So, here we used our students.txt file as an input to the awk command. We specified an action of print, which means we need AWK to output some fields from this input file. Since we didn’t specify a pattern, this means that the action will execute anyway as the pattern defaults to TRUE.

The dollar sign $ character tells AWK which field we need to apply the action on. The fields are numbered in each record starting from 1. Thus, in the above command, AWK will print the first field of each record, and that’s what we can see in the output.

5. Using the NF Variable in AWK

AWK provides some built-in variables that we can often use in our scripts. One variable that might be of specific interest and very commonly used is the NF variable. The NF variable evaluates to the number of fields in a record. As AWK moves through each line in the input, the NF variable will represent the number of fields in this specific line.

Let’s check this using our students.txt file:

$ awk '{print NF}' students.txt 
3
3
3
3

Here, we used the print action again, but this time, we want to output the NF variable, which is the number of fields. So, AWK scans each line and its fields, then it prints their count.

Let’s modify some lines in our file and run our one-liner again:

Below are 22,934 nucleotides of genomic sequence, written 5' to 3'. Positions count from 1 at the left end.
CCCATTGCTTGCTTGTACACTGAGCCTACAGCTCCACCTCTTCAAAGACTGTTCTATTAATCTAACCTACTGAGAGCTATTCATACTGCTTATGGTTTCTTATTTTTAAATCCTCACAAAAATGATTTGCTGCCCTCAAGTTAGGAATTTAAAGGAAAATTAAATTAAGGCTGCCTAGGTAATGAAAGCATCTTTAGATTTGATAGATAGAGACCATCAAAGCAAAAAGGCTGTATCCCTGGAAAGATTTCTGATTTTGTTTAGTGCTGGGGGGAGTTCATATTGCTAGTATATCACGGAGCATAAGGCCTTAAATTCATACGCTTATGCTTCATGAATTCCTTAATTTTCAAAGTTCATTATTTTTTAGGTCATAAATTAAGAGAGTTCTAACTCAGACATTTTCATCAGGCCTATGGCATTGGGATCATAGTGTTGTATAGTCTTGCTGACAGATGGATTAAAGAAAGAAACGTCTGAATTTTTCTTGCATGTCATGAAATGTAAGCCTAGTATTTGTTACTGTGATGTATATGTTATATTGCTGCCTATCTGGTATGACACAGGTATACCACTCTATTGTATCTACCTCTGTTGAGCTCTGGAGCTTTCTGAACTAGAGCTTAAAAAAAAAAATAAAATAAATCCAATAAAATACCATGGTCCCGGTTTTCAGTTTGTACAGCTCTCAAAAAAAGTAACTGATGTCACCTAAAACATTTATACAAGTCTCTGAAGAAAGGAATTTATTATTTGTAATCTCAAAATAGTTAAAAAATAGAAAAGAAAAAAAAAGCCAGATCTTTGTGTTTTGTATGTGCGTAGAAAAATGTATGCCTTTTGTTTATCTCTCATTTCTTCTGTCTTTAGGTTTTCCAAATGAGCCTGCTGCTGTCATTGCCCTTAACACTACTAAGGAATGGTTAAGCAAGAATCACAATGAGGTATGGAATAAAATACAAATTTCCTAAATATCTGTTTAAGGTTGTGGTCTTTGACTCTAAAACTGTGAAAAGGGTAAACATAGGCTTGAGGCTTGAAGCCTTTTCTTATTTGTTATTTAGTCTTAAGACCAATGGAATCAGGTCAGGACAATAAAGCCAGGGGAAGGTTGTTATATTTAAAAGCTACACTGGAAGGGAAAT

$ cat students.txt 
name id grade 1 2
John 100 third 3
Mark 200 fourth 4 5 6 
Jennifer 300 fifth

We just added some random numbers to modify the number of fields in some lines. Let’s now print the NF variable again:

$ awk '{print NF}' students.txt 
5
4
6
3

We can see that the output has changed to match the number of fields we modified.

6. Print the Last Element of Each Row in a File

Using AWK with the previous options we’ve learned allows us to print the last element of each row in a file with a simple trick. Instead of specifying the field number statically after the dollar sign character, we can use the NF variable that will dynamically evaluate to the number of fields in each record.

Let’s revert our students.txt file again to be more readable and check this with an example:

$ cat students.txt 
name id grade
John 100 third
Mark 200 fourth 
Jennifer 300 fifth
$ awk '{print $NF}' students.txt 
grade
third
fourth
fifth

In this example, we’ve used the NF variable in our print action to specify the last element in each line. AWK will evaluate the NF variable to the number of fields and will print the output.

Following the same method, we can specify a different position for our element to print:

$ awk '{print $(NF-1)}' students.txt 
id
100
200
300

Here, we used NF-1 as our element position. Once again, AWK will evaluate this to the field before the last one and print the output.

7. Conclusion

In this article, we’ve covered the basics of using AWK for processing some text. AWK offers a lot of easy-to-use options for common scenarios of manipulating and searching for text patterns. AWK receives an input stream and divides it into records and fields. This makes it easy to manipulate specific parts of the text.

AWK also offers some built-in variables that we can automatically use. One commonly used AWK variable is NF, which evaluates to the number of fields in a record. We can use the NF variable to select the last element in each record in an input, and then we can print or apply a specific action to this element.